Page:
November 2007

HR Outlook

Just how big is the labour crunch in mining?

By B. Kirby

Enhancing the quality of industry’s labour market intelligence

The Canadian mining and minerals industry is experiencing tremendous growth, following a number of years in decline. With global demand for minerals and metals at unprecedented levels, this mining “super-cycle” is expected to be sustained for some time. The rebound has occurred suddenly and with little warning and, as a result, the sector’s human resources planning and development efforts in Canada have not kept pace.

Based on industry growth rates, sector productivity projections, and average attrition and turnover rates, the Mining Industry Human Resources Council (MiHR) has estimated that the sector will need to hire up to 10,000 new workers per year over the next 10 years to meet anticipated production targets (see Mining Labour Market Transition project report, 2007). This estimate is almost 24 per cent higher than the recruitment targets predicted just two years ago (see Prospecting the Future, 2005).

The contrast between the 2005 and 2007 labour demand projections emphasizes the need for timely and accurate intelligence about rapidly changing supply and demand conditions in the Canadian mining sector. The challenge will be to get the right people with the right skills at the right time, in order to meet the demands of the sector. Without this crucial information, growth may be limited by shortages of appropriately skilled workers.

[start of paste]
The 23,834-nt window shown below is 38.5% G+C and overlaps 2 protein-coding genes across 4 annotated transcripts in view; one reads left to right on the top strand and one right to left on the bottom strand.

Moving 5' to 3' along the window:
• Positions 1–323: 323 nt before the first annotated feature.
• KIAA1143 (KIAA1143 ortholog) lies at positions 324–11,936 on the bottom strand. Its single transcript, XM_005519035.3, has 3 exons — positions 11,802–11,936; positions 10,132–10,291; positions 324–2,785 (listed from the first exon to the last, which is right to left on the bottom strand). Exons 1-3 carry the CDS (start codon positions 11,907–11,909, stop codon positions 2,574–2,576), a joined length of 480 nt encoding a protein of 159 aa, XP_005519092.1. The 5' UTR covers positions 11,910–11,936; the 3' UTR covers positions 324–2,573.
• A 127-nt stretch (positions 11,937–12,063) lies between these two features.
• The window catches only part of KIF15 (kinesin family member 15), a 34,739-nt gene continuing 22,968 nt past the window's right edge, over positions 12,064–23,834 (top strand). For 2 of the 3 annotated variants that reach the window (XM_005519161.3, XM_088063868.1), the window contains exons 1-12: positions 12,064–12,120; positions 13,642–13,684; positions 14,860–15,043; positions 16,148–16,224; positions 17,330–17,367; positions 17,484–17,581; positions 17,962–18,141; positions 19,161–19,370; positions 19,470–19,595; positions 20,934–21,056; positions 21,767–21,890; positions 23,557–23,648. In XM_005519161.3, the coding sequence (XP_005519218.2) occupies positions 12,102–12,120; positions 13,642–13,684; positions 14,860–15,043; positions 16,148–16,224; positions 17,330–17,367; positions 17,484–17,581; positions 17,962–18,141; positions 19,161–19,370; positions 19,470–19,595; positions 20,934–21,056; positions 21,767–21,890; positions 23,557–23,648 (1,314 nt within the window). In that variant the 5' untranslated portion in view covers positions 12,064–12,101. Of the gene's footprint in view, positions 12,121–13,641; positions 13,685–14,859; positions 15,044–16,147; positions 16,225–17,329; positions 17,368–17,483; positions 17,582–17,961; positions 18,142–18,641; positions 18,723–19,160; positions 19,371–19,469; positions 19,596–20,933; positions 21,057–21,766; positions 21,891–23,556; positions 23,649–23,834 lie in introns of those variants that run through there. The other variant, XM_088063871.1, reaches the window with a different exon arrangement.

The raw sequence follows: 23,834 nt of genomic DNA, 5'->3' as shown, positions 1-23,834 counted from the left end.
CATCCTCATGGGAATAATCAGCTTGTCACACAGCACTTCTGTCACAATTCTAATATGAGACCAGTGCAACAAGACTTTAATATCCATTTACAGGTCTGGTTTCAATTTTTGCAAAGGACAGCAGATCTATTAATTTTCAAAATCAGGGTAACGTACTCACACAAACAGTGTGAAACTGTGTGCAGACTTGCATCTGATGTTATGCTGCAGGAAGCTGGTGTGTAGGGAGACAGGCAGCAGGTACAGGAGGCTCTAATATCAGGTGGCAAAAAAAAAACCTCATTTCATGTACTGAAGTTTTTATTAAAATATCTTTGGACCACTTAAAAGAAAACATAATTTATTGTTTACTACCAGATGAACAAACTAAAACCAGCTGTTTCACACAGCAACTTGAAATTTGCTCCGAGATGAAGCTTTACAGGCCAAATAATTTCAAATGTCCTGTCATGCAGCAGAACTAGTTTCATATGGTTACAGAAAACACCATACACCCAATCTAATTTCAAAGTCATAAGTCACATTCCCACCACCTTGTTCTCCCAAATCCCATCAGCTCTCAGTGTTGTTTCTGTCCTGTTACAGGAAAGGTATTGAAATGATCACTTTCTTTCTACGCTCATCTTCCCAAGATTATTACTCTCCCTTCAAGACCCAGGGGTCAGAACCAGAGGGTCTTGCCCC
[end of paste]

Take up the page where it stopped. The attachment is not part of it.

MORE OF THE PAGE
Beginning in the fall of 2007, MiHR has launched a new initiative that will build a national Mining Industry Workforce Information Network (MIWIN) to address the need for comprehensive labour market intelligence, providing industry stakeholders with the necessary data and analysis to more effectively target human resources development strategies towards filling the gaps between supply and demand. The MIWIN system will support industry employers by providing more accurate and timely information about the workforce - by province, by region, by occupation - which will facilitate decision making. An enhanced forecasting ability will also help to inform both public and private policy makers.

The initial phase of this two year program will focus on identifying labour market intelligence needs of industry stakeholders and on documenting the currently available data and analysis from national, provincial, regional, as well as private and public sources. This will enable the MIWIN system to capitalize on those data which are already readily available and to develop collection methods and analytical tools for those that are not.

Funding has been provided through Human Resources and Social Development Canada to help support the MIWIN system, by engaging experts who will assess and compile existing information from secondary sources including census data, Canadian Labour Force Survey, Canadian Occupational Projection System (COPS), and others. MiHR will also oversee the design of the instruments to be used for primary data collection (employer surveys, educational surveys, and so on). Furthermore, program resources will be used to help build the IT platform and database to support the MIWIN system.

To ensure that activities at the national level are complementary to existing initiatives at the provincial or regional levels, MiHR is also coordinating this work with several provincial/territorial initiatives focused on labour market information and analysis. Efforts will be made to ensure compatibility of the MIWIN system with regional models.

For more information on the MIWIN project please contact Barbara Kirby,

Barbara Kirby is director, labour market intelligence and workforce development, MiHR.

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